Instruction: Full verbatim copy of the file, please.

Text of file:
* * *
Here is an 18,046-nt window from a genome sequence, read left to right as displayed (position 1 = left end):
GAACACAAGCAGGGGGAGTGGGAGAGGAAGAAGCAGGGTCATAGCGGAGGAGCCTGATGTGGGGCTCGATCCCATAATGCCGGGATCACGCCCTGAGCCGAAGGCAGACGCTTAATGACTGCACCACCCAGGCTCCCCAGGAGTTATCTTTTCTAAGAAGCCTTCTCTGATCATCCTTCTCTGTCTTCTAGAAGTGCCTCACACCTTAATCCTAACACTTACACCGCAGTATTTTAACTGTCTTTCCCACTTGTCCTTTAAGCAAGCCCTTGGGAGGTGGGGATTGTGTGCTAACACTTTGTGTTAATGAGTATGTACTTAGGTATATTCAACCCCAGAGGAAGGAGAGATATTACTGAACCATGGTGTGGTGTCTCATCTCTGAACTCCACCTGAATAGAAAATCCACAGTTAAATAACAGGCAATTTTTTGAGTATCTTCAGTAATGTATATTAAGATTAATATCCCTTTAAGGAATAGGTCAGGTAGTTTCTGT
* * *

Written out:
Here is an 18,046-nt window from a genome sequence, read left to right as displayed (position 1 = left end):
GAACACAAGCAGGGGGAGTGGGAGAGGAAGAAGCAGGGTCATAGCGGAGGAGCCTGATGTGGGGCTCGATCCCATAATGCCGGGATCACGCCCTGAGCCGAAGGCAGACGCTTAATGACTGCACCACCCAGGCTCCCCAGGAGTTATCTTTTCTAAGAAGCCTTCTCTGATCATCCTTCTCTGTCTTCTAGAAGTGCCTCACACCTTAATCCTAACACTTACACCGCAGTATTTTAACTGTCTTTCCCACTTGTCCTTTAAGCAAGCCCTTGGGAGGTGGGGATTGTGTGCTAACACTTTGTGTTAATGAGTATGTACTTAGGTATATTCAACCCCAGAGGAAGGAGAGATATTACTGAACCATGGTGTGGTGTCTCATCTCTGAACTCCACCTGAATAGAAAATCCACAGTTAAATAACAGGCAATTTTTTGAGTATCTTCAGTAATGTATATTAAGATTAATATCCCTTTAAGGAATAGGTCAGGTAGTTTCTGT